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Notes: Historical preservation group labels Del Ray neighborhood ‘endangered’

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A group called Preservation Virginia has ranked Potomac — once an independent (and racist) town and now a sub-neighborhood within Del Ray — as one of Virginia’s endangered historic sites, Zebra reported.

The description of the threat to the neighborhood on the Preservation Virginia list echoes many of the concerns some Del Ray residents have said about plans to add density housing to the neighborhood in hopes of incentivizing more affordable housing.

According to Preservation Virginia:

The popularity of the neighborhood’s architecture, scale and walkability is jeopardizing the very characteristics that have attracted people to it for years. Many recent residents and developers in need of larger living space are demolishing the historic, mid-sized houses to build new, often outsized and out-of-character houses in their place. Approximately 75 houses in the Town of Potomac Historic District have been demolished in recent years, and the rate of loss is accelerating.

While the desire to build new, larger houses close to the nation’s capital is understandable, the demolition of the district’s historic houses is eliminating the multiple benefits of preservation, including environmental benefits. By adding less building debris and waste to landfills and reducing material consumption, rehabbing and reusing existing buildings almost always offers environmental and energy savings over demolition and new construction.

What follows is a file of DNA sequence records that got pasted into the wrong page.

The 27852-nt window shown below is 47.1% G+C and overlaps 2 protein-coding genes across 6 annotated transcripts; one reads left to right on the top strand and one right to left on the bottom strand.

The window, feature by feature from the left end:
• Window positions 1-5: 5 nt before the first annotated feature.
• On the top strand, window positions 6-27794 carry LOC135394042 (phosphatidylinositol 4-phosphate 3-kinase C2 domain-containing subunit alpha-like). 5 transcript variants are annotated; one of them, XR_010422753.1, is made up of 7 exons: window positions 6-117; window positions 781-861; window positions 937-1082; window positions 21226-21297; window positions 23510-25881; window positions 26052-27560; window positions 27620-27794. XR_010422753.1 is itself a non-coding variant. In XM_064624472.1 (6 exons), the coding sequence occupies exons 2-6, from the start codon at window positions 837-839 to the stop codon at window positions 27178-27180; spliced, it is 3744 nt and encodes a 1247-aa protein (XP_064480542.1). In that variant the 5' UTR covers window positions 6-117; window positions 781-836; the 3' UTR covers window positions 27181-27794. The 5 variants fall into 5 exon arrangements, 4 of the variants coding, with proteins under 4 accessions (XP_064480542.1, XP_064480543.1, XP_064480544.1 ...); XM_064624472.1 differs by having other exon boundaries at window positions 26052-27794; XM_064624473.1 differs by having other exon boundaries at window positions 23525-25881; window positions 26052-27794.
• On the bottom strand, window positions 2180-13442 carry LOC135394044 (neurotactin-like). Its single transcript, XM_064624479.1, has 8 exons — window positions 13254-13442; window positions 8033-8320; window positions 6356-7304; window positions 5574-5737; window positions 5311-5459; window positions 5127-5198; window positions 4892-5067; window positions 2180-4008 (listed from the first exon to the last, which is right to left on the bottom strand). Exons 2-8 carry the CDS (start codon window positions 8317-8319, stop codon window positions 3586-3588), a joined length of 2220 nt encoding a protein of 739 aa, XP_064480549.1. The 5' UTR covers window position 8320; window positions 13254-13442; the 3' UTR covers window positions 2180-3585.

Preservation Virginia’s solution would be placing Del Ray under the same kind of architectural review board that oversees Old Town and the Parker-Gray Historic District. The Board of Architectural Review wields significant power over what can and cannot be built in Old Town and Parker-Gray.

According to the group:

Implementing a local overlay district would create a process in which the public could participate. A review process would not necessarily preclude demolition of historic buildings, but it would provide a thorough, transparent, and public process.

Historic Del Ray (Staff photo by Jay Westcott)

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